Immigration policies

Don't exacerbate ageing population woes

As we cope with the social and economic pressures associated with an ageing population, it is great to learn of the bumper crop of 33,725 citizen births recorded last year ("Singapore's population grows 1.3% to 5.61 million" and "More maids, foreign family members of citizens, in Singapore"; both published on Wednesday).

However, the threat of a rising dependency ratio remains unchanged. And, according to Wednesday's reports, the way to alleviate the threat is by increasing the influx of immigrants and the number of births.

The socio-economic costs associated with higher immigration and number of births should not be dismissed.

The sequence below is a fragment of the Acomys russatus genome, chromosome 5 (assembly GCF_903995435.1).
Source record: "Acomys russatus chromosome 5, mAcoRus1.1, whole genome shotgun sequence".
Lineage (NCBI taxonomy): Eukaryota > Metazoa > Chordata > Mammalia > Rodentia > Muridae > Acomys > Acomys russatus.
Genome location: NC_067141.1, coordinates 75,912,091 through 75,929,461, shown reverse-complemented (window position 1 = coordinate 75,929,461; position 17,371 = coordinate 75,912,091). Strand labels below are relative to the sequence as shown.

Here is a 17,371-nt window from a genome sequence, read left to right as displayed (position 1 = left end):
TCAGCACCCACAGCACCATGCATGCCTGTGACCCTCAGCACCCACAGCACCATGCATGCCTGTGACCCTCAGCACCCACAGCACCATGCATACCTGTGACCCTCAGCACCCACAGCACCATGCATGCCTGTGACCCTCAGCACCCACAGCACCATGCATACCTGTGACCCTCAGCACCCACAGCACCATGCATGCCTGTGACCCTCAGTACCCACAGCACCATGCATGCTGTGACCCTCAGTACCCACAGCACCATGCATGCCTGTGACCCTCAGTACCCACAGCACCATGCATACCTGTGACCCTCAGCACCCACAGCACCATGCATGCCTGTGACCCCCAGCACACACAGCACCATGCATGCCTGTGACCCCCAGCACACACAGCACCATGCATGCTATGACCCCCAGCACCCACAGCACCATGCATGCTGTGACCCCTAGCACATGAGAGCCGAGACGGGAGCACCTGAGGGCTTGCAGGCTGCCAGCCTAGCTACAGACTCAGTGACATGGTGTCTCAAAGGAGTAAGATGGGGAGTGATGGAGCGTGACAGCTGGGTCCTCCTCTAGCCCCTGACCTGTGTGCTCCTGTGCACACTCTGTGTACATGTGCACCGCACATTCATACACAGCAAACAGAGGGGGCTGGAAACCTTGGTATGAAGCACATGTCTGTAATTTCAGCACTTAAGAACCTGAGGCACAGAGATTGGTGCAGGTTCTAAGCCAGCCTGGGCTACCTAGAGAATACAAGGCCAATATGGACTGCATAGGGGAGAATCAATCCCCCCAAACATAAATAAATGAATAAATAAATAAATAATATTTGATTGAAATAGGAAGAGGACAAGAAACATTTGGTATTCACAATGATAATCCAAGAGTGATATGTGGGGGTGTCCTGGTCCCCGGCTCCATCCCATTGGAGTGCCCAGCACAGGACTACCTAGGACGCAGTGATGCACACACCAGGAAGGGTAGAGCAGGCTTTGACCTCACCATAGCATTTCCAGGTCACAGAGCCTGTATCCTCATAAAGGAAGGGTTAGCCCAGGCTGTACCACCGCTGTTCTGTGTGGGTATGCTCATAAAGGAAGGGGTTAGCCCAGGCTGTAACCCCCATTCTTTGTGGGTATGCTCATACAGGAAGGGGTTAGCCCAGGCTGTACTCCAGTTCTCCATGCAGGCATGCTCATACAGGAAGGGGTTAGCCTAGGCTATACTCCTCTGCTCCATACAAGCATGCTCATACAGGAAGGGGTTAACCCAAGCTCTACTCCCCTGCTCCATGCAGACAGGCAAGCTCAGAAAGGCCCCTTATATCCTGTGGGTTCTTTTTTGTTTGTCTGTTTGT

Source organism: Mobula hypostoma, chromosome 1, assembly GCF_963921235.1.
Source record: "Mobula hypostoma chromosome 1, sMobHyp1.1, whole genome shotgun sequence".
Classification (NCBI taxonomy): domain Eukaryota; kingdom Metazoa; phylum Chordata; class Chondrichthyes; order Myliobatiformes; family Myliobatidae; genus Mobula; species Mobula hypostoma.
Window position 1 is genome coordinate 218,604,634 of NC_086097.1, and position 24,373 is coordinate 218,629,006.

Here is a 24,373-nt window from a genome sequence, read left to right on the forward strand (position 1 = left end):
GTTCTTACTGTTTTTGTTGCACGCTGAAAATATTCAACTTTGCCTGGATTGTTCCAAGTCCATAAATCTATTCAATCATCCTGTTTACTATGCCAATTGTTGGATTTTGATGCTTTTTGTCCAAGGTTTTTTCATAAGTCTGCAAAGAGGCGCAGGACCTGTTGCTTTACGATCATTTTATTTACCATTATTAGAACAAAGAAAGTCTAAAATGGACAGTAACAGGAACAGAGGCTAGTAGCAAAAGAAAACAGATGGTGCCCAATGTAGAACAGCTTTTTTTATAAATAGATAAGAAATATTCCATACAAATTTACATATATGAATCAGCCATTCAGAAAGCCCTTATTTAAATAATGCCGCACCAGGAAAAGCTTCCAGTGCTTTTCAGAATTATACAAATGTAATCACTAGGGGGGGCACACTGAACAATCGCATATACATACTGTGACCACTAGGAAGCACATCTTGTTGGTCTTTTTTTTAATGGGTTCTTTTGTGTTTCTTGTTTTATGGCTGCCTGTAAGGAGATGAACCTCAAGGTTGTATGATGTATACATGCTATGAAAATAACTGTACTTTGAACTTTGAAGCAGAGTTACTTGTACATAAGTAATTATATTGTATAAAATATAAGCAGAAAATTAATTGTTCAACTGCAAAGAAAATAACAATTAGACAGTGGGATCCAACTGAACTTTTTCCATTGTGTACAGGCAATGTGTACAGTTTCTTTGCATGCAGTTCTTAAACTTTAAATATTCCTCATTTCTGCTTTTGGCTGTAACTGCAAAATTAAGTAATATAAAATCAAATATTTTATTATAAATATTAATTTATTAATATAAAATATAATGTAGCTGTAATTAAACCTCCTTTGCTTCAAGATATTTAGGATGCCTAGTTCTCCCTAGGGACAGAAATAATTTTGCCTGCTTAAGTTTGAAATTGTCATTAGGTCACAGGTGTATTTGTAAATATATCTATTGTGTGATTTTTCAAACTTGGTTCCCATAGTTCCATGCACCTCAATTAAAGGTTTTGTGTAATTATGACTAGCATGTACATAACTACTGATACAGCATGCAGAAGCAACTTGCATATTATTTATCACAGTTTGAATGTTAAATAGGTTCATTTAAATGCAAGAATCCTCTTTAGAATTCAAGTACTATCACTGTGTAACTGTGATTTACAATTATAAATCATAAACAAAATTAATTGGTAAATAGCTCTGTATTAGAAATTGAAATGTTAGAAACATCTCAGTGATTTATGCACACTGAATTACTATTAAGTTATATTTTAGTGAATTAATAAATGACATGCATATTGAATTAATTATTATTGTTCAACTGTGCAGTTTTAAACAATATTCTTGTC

Immigrants who are granted citizenship or permanent resident status will become dependants in the future.

One must also consider the likelihood of foreign grandparents moving to Singapore to take care of their grandchildren, in the case of couples where at least one spouse is an immigrant. For example, the dependency ratio will increase if such couples have only one child but two foreign grandparents moving to Singapore.

Formulating and executing immigration policies need to be looked at in greater detail, or risk becoming double-edged swords that end up exacerbating the problems of an ageing population.

Woo Jia Qian (Miss)

A version of this article appeared in the print edition of The Straits Times on October 01, 2016, with the headline 'Don't exacerbate ageing population woes'. Print Edition | Subscribe